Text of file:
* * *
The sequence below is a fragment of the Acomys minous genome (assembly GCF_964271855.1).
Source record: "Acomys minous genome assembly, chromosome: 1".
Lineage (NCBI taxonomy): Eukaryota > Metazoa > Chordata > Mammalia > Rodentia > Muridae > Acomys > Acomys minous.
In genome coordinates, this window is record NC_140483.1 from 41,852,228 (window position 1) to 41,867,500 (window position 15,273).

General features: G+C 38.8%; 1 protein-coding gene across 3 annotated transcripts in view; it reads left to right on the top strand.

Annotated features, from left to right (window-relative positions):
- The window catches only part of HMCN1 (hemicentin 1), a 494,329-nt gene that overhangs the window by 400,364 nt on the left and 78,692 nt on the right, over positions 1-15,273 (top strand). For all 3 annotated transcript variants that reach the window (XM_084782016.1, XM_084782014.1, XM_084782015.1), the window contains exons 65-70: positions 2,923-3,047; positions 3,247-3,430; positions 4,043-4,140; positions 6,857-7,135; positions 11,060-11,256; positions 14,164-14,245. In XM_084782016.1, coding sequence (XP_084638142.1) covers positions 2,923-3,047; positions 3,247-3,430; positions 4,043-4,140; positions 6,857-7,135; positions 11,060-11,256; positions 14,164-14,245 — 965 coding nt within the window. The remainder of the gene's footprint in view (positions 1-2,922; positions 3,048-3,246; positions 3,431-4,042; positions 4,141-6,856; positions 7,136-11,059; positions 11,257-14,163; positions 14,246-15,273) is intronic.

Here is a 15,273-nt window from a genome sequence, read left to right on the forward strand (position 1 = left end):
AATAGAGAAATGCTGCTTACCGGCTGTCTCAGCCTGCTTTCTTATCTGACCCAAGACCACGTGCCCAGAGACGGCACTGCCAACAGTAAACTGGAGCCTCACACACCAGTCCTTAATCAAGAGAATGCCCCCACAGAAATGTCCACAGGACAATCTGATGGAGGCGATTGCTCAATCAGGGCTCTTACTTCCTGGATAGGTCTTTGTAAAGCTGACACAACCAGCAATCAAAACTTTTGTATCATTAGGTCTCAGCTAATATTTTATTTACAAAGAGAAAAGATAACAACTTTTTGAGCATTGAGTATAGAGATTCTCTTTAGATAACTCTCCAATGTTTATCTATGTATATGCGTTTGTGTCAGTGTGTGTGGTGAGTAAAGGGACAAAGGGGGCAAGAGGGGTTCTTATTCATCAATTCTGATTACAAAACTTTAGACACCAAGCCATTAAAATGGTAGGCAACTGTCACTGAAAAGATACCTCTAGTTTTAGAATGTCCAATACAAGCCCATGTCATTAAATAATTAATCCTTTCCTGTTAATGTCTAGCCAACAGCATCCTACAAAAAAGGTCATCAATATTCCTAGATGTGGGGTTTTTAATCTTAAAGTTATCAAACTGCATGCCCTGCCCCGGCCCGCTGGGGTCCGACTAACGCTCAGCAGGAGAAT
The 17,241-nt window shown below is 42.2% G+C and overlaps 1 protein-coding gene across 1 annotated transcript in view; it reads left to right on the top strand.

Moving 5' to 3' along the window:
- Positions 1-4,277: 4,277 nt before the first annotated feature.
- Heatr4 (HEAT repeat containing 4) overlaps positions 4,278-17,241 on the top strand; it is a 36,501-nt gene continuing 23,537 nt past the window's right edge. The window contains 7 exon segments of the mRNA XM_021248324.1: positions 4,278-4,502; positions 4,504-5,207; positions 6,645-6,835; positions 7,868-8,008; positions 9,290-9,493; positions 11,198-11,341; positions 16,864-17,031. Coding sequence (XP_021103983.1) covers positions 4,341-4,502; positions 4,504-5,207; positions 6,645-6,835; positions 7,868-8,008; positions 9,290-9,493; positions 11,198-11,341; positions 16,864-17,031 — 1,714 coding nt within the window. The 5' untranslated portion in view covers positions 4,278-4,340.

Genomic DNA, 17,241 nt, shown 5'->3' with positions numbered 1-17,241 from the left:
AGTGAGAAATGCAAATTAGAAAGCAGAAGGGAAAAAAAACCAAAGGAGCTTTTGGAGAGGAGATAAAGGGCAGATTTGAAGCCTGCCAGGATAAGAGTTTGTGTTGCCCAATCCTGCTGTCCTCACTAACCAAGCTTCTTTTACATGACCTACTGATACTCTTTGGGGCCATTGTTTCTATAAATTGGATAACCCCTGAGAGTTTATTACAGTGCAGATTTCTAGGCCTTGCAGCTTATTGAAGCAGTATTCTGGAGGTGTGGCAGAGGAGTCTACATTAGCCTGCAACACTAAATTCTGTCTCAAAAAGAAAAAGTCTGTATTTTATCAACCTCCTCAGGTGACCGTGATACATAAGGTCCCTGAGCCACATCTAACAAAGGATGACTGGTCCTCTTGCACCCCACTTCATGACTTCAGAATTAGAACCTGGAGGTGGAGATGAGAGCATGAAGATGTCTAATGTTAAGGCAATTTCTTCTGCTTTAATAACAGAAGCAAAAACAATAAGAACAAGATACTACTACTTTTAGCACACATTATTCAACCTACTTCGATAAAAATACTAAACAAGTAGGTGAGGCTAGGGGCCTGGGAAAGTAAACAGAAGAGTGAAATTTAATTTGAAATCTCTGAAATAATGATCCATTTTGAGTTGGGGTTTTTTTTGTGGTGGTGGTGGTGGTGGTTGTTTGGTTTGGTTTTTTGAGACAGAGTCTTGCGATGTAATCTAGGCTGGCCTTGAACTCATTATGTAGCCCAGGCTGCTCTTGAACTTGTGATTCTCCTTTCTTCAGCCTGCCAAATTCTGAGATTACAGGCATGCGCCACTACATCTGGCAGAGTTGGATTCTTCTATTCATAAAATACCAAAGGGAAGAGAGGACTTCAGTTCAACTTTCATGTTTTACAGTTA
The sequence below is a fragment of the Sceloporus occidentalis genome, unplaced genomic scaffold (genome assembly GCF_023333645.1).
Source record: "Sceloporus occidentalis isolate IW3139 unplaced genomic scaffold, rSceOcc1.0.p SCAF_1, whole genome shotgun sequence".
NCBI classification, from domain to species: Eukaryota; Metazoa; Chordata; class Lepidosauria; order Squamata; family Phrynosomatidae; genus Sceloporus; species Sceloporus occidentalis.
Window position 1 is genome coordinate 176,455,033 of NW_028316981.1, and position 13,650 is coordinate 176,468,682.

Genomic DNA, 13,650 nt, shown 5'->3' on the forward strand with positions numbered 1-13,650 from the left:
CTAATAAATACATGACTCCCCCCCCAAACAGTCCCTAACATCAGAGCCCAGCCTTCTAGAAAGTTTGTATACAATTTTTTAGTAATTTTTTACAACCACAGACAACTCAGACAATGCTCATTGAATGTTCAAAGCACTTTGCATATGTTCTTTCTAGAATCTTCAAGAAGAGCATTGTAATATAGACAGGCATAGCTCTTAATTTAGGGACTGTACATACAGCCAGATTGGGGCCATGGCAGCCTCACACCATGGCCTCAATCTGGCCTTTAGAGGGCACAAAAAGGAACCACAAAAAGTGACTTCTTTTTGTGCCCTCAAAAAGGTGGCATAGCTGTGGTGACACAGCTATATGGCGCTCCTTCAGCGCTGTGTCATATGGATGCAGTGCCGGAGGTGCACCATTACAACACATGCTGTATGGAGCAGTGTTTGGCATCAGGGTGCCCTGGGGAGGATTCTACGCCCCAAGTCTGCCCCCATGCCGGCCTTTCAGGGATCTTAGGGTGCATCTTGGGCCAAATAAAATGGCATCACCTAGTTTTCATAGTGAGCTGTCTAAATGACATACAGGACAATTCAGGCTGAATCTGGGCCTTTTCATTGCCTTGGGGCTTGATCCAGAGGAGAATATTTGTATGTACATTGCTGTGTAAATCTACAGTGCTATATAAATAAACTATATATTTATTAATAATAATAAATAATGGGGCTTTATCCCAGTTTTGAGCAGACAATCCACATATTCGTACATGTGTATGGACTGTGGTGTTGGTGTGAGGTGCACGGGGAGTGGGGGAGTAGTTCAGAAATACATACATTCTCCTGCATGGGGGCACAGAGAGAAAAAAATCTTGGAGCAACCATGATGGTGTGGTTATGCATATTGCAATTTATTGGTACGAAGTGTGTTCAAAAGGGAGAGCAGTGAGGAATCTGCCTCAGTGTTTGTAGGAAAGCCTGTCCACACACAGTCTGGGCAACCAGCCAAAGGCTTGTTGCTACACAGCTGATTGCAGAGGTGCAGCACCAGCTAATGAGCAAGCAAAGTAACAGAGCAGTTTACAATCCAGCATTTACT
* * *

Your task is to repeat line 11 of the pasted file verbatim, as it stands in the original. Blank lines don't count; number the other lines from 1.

Moving 5' to 3' along the window: